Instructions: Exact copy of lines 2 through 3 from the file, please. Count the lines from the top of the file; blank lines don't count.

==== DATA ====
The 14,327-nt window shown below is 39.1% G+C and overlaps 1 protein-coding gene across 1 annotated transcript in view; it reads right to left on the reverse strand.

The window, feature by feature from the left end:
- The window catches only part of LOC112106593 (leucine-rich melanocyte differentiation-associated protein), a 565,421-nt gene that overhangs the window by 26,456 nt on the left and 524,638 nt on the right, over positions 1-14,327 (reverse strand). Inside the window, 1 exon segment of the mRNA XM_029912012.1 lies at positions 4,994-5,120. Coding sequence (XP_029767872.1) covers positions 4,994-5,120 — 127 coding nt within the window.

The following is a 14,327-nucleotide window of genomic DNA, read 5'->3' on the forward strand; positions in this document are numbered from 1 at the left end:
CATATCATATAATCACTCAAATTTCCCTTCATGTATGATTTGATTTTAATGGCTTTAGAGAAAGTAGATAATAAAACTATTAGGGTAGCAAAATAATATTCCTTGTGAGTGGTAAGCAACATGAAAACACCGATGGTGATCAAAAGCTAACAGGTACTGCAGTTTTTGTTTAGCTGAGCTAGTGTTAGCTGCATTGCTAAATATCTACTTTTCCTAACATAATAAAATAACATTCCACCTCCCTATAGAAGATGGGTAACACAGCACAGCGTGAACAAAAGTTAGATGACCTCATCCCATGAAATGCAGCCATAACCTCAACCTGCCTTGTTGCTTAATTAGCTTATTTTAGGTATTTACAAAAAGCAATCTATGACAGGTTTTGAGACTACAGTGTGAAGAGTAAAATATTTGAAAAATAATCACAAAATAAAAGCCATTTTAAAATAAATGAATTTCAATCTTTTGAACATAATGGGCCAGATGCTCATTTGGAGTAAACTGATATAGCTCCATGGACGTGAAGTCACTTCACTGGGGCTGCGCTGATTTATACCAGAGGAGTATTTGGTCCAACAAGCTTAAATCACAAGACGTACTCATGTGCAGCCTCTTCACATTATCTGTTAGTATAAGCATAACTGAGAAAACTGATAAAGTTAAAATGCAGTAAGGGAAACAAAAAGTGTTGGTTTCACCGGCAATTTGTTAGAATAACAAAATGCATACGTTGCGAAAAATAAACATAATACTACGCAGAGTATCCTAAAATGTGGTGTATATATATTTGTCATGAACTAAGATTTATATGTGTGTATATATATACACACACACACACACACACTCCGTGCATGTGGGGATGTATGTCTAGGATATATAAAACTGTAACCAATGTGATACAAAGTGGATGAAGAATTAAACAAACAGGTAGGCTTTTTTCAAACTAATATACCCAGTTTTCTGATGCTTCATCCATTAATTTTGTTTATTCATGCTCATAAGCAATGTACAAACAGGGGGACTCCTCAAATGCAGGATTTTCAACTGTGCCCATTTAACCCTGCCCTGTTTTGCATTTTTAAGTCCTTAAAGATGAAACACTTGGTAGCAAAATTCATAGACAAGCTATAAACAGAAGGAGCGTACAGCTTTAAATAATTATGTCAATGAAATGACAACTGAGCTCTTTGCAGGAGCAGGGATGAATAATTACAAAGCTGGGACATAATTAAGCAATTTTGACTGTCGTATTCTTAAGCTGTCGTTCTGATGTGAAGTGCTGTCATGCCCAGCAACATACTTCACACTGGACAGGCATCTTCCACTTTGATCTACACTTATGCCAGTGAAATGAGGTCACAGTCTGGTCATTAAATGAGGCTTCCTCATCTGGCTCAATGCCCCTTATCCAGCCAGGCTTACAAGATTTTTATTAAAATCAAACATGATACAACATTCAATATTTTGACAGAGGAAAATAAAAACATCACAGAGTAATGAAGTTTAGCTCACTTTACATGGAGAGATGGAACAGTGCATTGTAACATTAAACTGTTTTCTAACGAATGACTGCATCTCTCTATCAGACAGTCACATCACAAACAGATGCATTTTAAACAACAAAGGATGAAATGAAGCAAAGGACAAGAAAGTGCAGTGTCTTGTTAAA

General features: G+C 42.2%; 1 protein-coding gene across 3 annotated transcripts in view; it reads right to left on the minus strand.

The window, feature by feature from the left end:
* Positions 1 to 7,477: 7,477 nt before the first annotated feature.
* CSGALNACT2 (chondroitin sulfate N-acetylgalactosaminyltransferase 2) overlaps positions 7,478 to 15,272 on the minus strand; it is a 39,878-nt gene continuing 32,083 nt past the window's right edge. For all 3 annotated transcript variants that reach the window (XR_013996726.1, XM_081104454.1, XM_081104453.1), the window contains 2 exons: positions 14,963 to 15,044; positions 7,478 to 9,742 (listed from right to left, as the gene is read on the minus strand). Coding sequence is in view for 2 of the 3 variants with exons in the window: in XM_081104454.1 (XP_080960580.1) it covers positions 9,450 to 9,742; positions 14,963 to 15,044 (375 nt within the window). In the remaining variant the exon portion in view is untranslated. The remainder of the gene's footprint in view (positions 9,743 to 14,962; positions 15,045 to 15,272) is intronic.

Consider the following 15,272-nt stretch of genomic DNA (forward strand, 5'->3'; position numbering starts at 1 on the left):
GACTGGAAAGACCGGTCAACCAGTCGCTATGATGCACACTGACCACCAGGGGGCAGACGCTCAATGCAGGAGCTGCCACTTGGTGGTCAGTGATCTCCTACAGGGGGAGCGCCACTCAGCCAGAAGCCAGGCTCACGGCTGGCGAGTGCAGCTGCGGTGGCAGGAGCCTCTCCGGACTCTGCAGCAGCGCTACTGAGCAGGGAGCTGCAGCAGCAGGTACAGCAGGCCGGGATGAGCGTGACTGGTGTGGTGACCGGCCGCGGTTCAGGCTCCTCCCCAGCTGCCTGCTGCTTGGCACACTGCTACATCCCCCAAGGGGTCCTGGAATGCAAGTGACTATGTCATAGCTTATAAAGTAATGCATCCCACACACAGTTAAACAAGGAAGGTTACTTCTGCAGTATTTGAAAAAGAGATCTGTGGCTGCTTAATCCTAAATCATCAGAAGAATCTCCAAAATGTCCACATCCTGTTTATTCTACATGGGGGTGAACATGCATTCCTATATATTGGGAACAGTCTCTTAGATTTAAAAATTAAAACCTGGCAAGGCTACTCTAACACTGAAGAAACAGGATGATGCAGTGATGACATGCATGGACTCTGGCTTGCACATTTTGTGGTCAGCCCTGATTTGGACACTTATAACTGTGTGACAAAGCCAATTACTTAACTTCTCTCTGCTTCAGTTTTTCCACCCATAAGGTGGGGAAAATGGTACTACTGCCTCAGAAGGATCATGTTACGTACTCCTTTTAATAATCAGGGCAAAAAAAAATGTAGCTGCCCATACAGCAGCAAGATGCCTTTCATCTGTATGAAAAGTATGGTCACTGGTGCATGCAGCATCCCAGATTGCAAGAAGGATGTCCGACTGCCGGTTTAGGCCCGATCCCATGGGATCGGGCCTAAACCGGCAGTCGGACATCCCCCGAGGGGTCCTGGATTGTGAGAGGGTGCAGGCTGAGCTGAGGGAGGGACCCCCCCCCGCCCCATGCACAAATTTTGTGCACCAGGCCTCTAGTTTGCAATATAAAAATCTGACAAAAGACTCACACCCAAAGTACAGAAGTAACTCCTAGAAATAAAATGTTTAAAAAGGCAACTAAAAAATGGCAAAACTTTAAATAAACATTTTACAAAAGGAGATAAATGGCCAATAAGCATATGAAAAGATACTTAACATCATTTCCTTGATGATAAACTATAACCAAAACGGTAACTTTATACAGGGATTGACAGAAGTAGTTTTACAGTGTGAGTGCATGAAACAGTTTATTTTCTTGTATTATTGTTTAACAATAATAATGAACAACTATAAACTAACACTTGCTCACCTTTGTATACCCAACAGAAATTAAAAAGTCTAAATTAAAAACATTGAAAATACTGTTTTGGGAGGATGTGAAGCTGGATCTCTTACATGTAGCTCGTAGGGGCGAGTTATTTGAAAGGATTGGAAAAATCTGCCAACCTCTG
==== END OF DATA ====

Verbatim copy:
The window, feature by feature from the left end:
- The window catches only part of LOC112106593 (leucine-rich melanocyte differentiation-associated protein), a 565,421-nt gene that overhangs the window by 26,456 nt on the left and 524,638 nt on the right, over positions 1-14,327 (reverse strand). Inside the window, 1 exon segment of the mRNA XM_029912012.1 lies at positions 4,994-5,120. Coding sequence (XP_029767872.1) covers positions 4,994-5,120 — 127 coding nt within the window.